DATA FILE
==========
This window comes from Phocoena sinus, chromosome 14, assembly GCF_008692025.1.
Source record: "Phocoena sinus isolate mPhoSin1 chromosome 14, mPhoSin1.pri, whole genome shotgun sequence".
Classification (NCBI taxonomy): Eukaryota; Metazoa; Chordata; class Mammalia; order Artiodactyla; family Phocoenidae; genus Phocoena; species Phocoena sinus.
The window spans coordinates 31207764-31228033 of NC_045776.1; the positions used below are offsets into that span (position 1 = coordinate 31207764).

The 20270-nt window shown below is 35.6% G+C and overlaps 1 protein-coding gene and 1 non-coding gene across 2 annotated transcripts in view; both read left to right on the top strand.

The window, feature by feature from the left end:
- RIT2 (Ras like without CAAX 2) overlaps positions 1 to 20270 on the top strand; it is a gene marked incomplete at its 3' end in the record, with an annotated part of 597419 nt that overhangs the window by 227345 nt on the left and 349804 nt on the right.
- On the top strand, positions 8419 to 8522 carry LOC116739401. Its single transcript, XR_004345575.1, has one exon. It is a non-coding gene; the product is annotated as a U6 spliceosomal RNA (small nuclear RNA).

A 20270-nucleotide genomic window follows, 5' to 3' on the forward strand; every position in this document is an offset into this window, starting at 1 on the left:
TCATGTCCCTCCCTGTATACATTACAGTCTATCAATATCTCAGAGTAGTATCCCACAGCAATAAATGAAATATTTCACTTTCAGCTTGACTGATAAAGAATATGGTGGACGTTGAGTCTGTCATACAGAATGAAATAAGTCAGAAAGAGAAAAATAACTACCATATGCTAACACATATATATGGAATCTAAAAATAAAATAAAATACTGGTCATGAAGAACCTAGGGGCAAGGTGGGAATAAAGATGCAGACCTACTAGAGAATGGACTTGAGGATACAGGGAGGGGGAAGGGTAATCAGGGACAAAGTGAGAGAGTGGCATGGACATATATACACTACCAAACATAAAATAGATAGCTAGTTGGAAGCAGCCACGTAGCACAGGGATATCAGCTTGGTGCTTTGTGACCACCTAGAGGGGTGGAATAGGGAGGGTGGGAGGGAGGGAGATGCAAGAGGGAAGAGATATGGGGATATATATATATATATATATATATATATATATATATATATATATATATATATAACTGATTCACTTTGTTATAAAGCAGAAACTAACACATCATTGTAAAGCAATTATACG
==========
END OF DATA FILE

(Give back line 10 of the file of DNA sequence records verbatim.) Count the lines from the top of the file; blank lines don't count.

TCATGTCCCTCCCTGTATACATTACAGTCTATCAATATCTCAGAGTAGTATCCCACAGCAATAAATGAAATATTTCACTTTCAGCTTGACTGATAAAGAATATGGTGGACGTTGAGTCTGTCATACAGAATGAAATAAGTCAGAAAGAGAAAAATAACTACCATATGCTAACACATATATATGGAATCTAAAAATAAAATAAAATACTGGTCATGAAGAACCTAGGGGCAAGGTGGGAATAAAGATGCAGACCTACTAGAGAATGGACTTGAGGATACAGGGAGGGGGAAGGGTAATCAGGGACAAAGTGAGAGAGTGGCATGGACATATATACACTACCAAACATAAAATAGATAGCTAGTTGGAAGCAGCCACGTAGCACAGGGATATCAGCTTGGTGCTTTGTGACCACCTAGAGGGGTGGAATAGGGAGGGTGGGAGGGAGGGAGATGCAAGAGGGAAGAGATATGGGGATATATATATATATATATATATATATATATATATATATATATATATATATATAACTGATTCACTTTGTTATAAAGCAGAAACTAACACATCATTGTAAAGCAATTATACG